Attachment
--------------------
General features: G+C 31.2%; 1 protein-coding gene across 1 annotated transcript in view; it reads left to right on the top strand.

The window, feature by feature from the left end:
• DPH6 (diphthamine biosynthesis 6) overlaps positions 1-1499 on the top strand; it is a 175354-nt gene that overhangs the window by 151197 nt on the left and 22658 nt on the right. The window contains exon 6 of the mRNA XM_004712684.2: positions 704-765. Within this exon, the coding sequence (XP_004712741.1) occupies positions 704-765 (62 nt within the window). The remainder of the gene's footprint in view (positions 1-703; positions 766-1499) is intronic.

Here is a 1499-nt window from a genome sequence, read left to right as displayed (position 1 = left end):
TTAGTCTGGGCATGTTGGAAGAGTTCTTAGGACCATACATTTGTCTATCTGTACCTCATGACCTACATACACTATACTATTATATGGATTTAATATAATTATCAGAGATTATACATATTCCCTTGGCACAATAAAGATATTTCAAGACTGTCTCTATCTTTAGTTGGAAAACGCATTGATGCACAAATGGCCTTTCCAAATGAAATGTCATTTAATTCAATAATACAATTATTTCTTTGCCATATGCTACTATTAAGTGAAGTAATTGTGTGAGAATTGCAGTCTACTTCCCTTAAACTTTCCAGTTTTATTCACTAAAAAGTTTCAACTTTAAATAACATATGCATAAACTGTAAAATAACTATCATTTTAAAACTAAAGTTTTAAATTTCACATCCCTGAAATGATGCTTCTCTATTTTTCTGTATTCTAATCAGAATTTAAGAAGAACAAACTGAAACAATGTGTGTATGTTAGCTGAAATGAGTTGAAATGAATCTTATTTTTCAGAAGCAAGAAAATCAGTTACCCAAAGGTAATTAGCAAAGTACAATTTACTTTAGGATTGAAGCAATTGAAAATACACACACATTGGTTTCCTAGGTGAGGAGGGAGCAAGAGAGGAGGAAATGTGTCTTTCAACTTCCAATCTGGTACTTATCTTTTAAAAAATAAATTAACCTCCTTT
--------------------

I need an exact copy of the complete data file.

General features: G+C 31.2%; 1 protein-coding gene across 1 annotated transcript in view; it reads left to right on the top strand.

The window, feature by feature from the left end:
• DPH6 (diphthamine biosynthesis 6) overlaps positions 1-1499 on the top strand; it is a 175354-nt gene that overhangs the window by 151197 nt on the left and 22658 nt on the right. The window contains exon 6 of the mRNA XM_004712684.2: positions 704-765. Within this exon, the coding sequence (XP_004712741.1) occupies positions 704-765 (62 nt within the window). The remainder of the gene's footprint in view (positions 1-703; positions 766-1499) is intronic.

Here is a 1499-nt window from a genome sequence, read left to right as displayed (position 1 = left end):
TTAGTCTGGGCATGTTGGAAGAGTTCTTAGGACCATACATTTGTCTATCTGTACCTCATGACCTACATACACTATACTATTATATGGATTTAATATAATTATCAGAGATTATACATATTCCCTTGGCACAATAAAGATATTTCAAGACTGTCTCTATCTTTAGTTGGAAAACGCATTGATGCACAAATGGCCTTTCCAAATGAAATGTCATTTAATTCAATAATACAATTATTTCTTTGCCATATGCTACTATTAAGTGAAGTAATTGTGTGAGAATTGCAGTCTACTTCCCTTAAACTTTCCAGTTTTATTCACTAAAAAGTTTCAACTTTAAATAACATATGCATAAACTGTAAAATAACTATCATTTTAAAACTAAAGTTTTAAATTTCACATCCCTGAAATGATGCTTCTCTATTTTTCTGTATTCTAATCAGAATTTAAGAAGAACAAACTGAAACAATGTGTGTATGTTAGCTGAAATGAGTTGAAATGAATCTTATTTTTCAGAAGCAAGAAAATCAGTTACCCAAAGGTAATTAGCAAAGTACAATTTACTTTAGGATTGAAGCAATTGAAAATACACACACATTGGTTTCCTAGGTGAGGAGGGAGCAAGAGAGGAGGAAATGTGTCTTTCAACTTCCAATCTGGTACTTATCTTTTAAAAAATAAATTAACCTCCTTT